The Shafter Library has developed a great friend in Bakersfield College, with the school partnering with the city to operate the library, creating one of the only municipal libraries in the county.
The change to the library has been drastic, with a renovation to the building, an expansion that has added labs, a classroom and more, thanks to generous sponsors and a community of volunteers.
In addition to operating and staffing the library, the college has given the library and Learning Center another valuable asset in the form of Ariel Dyer. Dyer, a faculty librarian soon to be a reference librarian at BC, is the college's liaison to the Shafter Library .
Dyer worked as an event planner during the pandemic, coordinating community events for Bitwise Industries. She left the company and became a program manager for Bakersfield College, and was then offered the chance to work with the college-library partnership.
Dyer met with Learning Center Director David Franz, Amerika Nino-Rodriguez and Katie Wiebe to plan for the revitalization of the library. Fortunately, the team was already in alignment when it came to those plans,
"It was clear right off the bat that we were interested in the same things," said Dyer. "We wanted to make the library modern and accessible for people. We had a lot of cool ideas, and everyone was on the same page."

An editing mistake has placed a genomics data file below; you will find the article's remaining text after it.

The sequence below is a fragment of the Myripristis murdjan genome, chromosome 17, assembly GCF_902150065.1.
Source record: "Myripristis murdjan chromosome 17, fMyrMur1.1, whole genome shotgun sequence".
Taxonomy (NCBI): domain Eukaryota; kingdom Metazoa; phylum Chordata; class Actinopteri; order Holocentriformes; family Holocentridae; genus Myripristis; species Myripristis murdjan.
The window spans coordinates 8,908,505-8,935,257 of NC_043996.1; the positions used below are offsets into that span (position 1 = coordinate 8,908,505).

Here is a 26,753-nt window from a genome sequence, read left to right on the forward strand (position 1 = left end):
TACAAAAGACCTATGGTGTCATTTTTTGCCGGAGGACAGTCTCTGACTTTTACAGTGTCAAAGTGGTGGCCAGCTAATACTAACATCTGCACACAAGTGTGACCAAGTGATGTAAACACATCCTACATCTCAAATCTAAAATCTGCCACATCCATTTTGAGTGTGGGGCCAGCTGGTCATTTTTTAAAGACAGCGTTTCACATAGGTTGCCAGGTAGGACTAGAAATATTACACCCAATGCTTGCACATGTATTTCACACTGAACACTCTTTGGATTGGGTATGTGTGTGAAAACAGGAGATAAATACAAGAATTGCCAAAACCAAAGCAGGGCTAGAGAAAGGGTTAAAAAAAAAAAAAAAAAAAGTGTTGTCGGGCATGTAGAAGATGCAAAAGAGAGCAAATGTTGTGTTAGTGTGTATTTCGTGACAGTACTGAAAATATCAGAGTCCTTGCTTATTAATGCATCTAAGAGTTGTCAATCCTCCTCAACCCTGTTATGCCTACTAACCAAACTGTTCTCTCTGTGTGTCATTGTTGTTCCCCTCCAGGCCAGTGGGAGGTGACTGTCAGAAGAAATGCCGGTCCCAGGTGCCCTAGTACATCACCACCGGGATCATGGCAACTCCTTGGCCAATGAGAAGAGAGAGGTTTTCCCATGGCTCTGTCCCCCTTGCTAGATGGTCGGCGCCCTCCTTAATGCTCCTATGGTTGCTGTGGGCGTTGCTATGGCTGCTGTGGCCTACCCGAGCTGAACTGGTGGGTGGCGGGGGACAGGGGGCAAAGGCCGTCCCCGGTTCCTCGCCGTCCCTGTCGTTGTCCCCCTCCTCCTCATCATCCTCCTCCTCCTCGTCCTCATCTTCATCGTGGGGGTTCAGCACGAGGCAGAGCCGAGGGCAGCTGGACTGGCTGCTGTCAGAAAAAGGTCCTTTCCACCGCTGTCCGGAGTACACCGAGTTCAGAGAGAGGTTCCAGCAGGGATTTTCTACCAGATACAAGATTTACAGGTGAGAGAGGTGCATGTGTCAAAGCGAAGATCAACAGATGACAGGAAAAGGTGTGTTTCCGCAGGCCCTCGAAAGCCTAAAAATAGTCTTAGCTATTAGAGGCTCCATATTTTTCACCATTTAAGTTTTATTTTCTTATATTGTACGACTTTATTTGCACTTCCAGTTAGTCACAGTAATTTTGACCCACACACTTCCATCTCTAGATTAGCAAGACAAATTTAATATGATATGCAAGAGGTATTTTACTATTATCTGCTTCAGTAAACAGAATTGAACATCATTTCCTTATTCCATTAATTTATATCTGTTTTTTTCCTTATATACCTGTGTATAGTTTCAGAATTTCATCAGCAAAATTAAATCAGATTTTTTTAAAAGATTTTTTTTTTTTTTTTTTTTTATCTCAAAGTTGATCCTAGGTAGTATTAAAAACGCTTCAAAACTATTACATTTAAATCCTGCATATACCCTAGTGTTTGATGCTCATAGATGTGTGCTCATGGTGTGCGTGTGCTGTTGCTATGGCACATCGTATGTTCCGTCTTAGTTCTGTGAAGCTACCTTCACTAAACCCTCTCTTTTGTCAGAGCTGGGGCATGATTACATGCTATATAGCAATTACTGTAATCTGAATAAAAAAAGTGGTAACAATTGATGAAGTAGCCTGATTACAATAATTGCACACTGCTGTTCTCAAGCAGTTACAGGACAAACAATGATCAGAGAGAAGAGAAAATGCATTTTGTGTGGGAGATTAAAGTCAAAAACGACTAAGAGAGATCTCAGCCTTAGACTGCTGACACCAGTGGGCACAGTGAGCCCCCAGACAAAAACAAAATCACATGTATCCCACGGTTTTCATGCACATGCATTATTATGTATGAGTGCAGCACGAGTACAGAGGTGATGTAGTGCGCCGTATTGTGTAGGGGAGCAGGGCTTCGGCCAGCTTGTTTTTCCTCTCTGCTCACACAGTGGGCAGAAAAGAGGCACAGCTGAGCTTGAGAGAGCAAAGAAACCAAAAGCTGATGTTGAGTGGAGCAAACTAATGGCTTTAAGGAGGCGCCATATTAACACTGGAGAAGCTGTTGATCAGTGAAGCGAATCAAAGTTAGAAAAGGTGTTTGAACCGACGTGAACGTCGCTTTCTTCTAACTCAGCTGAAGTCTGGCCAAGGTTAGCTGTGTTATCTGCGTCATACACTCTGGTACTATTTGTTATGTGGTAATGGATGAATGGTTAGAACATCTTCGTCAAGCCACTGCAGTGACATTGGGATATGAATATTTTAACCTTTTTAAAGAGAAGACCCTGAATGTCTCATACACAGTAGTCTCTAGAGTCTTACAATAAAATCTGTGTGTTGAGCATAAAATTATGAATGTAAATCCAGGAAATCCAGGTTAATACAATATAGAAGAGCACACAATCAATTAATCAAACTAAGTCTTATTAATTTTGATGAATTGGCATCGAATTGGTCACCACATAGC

Dyer then worked with the Shafter Friends of the Library, helping weed out over 1,500 books from the children's collection, a lot of which were old and obscure. The Friends also helped in curating other sections of the library and took the time to clean all of the books with wipes.
Dyer was impressed with the attitude and spirit of servitude shown. 'There were people here for hours every day. They were an immense help." She was also a big part of the addition of more young adult novels to the collection, seeing the growing interest in the genre. Dyer herself loves to read horror fiction, and she reads a lot of graphic novels.
Dyer believes that the Shafter Library is special because of the community, the people who use the library. She said that it has residents that are not afraid to speak their mind, and has a City Council that listens.